This might seem strange of the Northampton author because the Hollywood film version, starring no lesser mortal than Sean Connery, is on general release this week.
On Film 2003 Jonathan Ross salivated over it as one of the year's biggest action spectaculars.
Wouldn't any author be forgiven for stepping into the limelight for a moment, even if only to hold up a copy of the graphic novel that inspired the project and perhaps encourage a few sales?
Not Alan Moore.
He is steadfastly indifferent to how it fares at the box office and won’t even be venturing out for a viewing.
He hasn’t fallen out with the production team or the studio. There is no bitterness behind his lack of engagement. He simply isn’t interested.
“Well, it’s not the book. It just happens to have the same name,” he explains in a good natured way that makes you realise he never expected any other outcome from doing deals with Hollywood.
And he should know. He has been tussling with Tinseltown for several years now as film-makers, hungry for original ideas, have attempted to mine the rich vein of creativity that goes into Moore’s books.
From Hell, his meticulous examination of the Jack the Ripper case, was a revelatory tour through Victorian London that somehow became a lurid house-of-horrors peepshow in the hands of Hollywood.
Similarly the movie version of The League of Extraordinary Gentlemen hasn’t come anywhere near revealing the layers of glittering detail in the source material. However the original idea was such a good one, the story has survived the inevitable yanking about.
It centres on the creation of a Victorian ‘superhero’ team populated by characters from fiction who are already household names in their own right.
Alan Quartermain, from King Solomon’s Mines (played by Sean Connery in the film) is their leader. There is the Invisible Man, Dr Jekyll and his alter ego Mr Hyde, Mina Harker suffering from the after effects of a vampire bite and a certain Captain Nemo, who has a very useful submarine . . .
The Hollywood treatment has seen fit to add Oscar Wilde’s immortal Dorian Gray, and cynically a US crowd-pleaser in the form of 19th century CIA man, Tom Sawyer.
It was this final inclusion that convinced Moore that yet again he was right not to be involved any further than giving his permission.
In terms of the original stories, Tom Sawyer should have been around the same age as Alan Quartermain in 1899, the year in which The League of Extraordinary Gentlemen is set, but in the film he is simply fresh-faced Hollywood eye candy.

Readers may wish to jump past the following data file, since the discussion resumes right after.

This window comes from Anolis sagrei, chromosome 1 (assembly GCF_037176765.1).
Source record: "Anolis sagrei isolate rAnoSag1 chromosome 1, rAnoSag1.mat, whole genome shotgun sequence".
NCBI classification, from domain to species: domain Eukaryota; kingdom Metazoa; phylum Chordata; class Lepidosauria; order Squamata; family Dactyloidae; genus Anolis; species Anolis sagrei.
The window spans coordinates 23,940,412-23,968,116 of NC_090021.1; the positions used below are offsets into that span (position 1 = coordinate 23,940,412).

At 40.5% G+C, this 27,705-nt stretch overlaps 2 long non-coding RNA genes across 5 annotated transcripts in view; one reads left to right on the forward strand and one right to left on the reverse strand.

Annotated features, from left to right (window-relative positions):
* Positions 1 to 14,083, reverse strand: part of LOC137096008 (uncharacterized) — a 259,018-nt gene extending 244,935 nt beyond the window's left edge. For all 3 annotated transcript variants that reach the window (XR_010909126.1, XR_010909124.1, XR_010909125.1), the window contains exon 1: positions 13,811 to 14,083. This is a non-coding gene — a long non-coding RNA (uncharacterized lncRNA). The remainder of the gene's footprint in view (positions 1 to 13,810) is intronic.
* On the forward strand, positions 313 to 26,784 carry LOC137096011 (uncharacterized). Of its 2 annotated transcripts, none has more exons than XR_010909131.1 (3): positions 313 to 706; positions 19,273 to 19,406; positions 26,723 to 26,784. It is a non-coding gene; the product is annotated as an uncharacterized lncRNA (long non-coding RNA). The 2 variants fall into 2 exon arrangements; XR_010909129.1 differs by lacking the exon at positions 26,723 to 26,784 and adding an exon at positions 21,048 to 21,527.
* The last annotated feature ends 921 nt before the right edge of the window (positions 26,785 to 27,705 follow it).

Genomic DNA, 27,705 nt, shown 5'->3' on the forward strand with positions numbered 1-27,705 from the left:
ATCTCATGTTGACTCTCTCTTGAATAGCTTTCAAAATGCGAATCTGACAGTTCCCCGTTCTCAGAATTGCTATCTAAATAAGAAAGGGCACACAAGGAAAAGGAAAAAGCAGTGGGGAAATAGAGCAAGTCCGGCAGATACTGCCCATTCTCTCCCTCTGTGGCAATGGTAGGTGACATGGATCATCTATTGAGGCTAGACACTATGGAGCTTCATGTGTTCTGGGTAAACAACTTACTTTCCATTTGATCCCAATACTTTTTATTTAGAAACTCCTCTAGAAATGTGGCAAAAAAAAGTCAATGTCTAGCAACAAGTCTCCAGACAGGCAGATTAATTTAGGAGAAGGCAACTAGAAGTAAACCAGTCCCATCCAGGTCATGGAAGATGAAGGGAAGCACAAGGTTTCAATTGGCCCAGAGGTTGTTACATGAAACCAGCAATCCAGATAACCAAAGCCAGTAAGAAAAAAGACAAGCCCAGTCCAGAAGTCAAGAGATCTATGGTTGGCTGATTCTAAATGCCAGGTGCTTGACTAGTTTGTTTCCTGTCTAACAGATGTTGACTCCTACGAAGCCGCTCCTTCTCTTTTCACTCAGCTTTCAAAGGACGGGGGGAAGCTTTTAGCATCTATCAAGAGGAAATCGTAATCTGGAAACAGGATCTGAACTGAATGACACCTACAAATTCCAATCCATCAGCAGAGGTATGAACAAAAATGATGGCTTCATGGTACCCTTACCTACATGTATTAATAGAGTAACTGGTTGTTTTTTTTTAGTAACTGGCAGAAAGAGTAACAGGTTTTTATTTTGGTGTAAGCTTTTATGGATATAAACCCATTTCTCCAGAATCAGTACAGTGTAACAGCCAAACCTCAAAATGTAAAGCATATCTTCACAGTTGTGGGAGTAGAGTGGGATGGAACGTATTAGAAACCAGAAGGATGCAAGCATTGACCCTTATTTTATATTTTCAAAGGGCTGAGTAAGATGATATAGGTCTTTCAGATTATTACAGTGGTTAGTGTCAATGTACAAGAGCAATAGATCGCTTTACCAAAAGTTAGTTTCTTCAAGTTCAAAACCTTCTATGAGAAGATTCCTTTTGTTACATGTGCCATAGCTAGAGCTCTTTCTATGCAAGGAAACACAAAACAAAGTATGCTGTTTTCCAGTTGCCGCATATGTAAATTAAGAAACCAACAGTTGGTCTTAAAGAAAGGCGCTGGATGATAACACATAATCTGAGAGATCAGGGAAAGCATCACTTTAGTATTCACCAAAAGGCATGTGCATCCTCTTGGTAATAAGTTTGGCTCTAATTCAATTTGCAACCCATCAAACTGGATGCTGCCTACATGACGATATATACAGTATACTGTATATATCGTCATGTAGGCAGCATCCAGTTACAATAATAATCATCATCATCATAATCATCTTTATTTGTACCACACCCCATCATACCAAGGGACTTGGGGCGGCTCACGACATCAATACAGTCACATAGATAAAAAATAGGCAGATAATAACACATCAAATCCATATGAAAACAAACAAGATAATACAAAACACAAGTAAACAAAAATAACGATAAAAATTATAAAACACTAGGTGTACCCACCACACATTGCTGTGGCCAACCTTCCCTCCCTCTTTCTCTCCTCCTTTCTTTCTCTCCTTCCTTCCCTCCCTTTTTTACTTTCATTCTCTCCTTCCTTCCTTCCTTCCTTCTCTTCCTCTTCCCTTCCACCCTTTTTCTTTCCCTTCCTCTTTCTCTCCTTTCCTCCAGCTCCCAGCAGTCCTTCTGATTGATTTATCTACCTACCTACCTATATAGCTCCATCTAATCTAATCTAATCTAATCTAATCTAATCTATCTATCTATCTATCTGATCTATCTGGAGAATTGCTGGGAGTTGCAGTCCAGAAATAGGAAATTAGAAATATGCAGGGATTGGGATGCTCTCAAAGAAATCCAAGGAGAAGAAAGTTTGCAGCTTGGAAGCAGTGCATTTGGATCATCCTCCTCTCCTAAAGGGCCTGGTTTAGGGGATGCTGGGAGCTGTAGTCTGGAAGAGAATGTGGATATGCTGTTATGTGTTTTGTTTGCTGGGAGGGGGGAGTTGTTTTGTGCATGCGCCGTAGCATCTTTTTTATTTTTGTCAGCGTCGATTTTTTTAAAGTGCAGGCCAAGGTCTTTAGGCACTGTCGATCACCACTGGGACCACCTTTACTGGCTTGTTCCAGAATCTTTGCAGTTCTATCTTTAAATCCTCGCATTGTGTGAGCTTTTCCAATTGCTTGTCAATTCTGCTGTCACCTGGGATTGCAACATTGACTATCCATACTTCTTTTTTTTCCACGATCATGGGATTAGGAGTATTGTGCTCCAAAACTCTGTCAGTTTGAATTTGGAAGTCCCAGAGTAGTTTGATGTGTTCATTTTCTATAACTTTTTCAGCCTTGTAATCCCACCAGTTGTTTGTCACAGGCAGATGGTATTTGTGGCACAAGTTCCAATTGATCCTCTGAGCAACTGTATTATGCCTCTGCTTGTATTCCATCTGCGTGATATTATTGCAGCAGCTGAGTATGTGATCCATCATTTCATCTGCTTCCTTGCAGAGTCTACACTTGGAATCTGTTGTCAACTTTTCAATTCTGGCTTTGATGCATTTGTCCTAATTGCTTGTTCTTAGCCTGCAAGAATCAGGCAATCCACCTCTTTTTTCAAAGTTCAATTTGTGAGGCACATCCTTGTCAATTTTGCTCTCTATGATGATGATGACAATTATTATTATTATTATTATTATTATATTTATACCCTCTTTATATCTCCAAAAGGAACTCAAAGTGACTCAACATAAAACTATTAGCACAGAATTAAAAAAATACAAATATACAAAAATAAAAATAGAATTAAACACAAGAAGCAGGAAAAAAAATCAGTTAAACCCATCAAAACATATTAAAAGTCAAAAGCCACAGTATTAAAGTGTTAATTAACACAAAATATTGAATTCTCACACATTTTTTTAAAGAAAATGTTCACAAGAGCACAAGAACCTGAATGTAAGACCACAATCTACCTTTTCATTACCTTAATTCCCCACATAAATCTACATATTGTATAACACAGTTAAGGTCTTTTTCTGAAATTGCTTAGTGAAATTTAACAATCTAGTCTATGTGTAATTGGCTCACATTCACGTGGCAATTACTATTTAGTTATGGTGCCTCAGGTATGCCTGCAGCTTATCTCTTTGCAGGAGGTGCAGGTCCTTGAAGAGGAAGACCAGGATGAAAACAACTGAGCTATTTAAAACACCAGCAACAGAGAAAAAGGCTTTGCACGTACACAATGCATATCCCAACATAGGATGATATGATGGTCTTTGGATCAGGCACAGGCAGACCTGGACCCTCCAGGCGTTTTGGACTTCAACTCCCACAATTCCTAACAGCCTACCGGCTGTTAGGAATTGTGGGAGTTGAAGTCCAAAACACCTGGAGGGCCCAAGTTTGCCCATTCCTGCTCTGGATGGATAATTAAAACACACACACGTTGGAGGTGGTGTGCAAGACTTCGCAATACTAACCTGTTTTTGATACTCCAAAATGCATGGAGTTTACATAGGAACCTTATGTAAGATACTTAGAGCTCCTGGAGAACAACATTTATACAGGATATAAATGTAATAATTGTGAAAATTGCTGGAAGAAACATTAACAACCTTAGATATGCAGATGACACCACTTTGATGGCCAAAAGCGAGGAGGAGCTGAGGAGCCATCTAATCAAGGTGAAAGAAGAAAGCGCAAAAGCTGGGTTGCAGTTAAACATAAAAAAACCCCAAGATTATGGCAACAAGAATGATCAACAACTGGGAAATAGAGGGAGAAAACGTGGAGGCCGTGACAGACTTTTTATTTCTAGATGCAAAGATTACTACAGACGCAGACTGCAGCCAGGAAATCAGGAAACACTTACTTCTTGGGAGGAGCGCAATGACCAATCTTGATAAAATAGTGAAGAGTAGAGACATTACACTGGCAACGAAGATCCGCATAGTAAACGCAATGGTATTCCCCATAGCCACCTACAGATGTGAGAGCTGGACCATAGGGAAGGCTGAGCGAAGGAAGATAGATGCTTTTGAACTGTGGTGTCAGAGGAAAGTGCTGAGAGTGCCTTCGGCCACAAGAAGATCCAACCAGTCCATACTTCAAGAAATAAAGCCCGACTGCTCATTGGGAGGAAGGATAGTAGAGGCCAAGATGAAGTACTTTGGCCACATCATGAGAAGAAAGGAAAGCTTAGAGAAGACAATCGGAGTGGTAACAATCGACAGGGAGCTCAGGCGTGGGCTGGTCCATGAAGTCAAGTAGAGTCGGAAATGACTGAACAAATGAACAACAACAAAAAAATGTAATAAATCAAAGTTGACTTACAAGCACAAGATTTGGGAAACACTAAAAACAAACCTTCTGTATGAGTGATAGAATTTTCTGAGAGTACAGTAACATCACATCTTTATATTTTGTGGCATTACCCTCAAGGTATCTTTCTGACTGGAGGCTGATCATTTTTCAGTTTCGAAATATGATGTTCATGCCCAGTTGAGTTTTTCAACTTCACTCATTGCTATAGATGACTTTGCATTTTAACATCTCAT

It’s the fundamental difference between what Moore does right and Hollywood regularly does wrong . . . the detail.
It doesn’t mean the movie is a bad film. It’s an action romp set around a genuinely interesting concept. But Moore, who saw Ross’s TV review, found himself cringing with embarrassment as the Film 2003 presenter reserved his most lavish praise for the graphic novel and its author.
Moore admits to initially wrestling with notion of whether he should sell the film rights to any of his work.
It was not a question of money. Moore’s appeal as a graphic novelist has been global for more than a decade.
In the end he opted for the path of least resistance by allowing rights to be sold but it has always been on the understanding that he will neither take blame or credit for the end results.
It is a shame for UK cinema audiences that however well intentioned, the efforts of American film companies have so far failed to represent the true quality of his work.
For disappointed fans hoping they were finally going to see some of the ‘Moore magic’ make it to the silver screen intact, there is only the consolation that the ‘Moore magic’ is still right where he left it . . . in the books.
FOR a man who has written hundreds of comic books and is revered as a master of the genre on both sides of the Atlantic, Alan Moore has managed to keep a surprisingly low profile.
Born in Spring Boroughs, his early career saw him drawing a weekly Maxwell the Magic Cat cartoon for the Northants Post newspaper, but it was not long before he had his big break into the shadowy world of graphic novels.
After being accepted by comic company 2000AD after only his second attempt, he soon made his mark on the industry with three successful series, V for Vendetta, Marvel Man and the Bojefferies Saga.
The accolades were not far behind, although he modestly claims most of the awards he won were “voted by 35 tragic men in anoraks” and he was soon signed to DC Comics – the holy grail of superheroes – and started his own independent publishing company.
His career has been nothing if not prolific and he still produced comics at an astonishing rate.
And in the unlikely event he does have writer’s block, he does have another trick up his sleeve.
On his 40th birthday he announced he was a magician, but Moore is no Paul Daniels.
“If you take anything like science, maths or philosophy back a couple hundred of years you get back to alchemy or magic.
“That’s what I want to explore.”
But despite the lure of Hollywood, it seems Northampton will always be home.
“Terraced suburbia is my home and even if I left I think I’d be drawn back by some strange gravitational pull,” he said.
First published in the Northampton Chronicle & Echo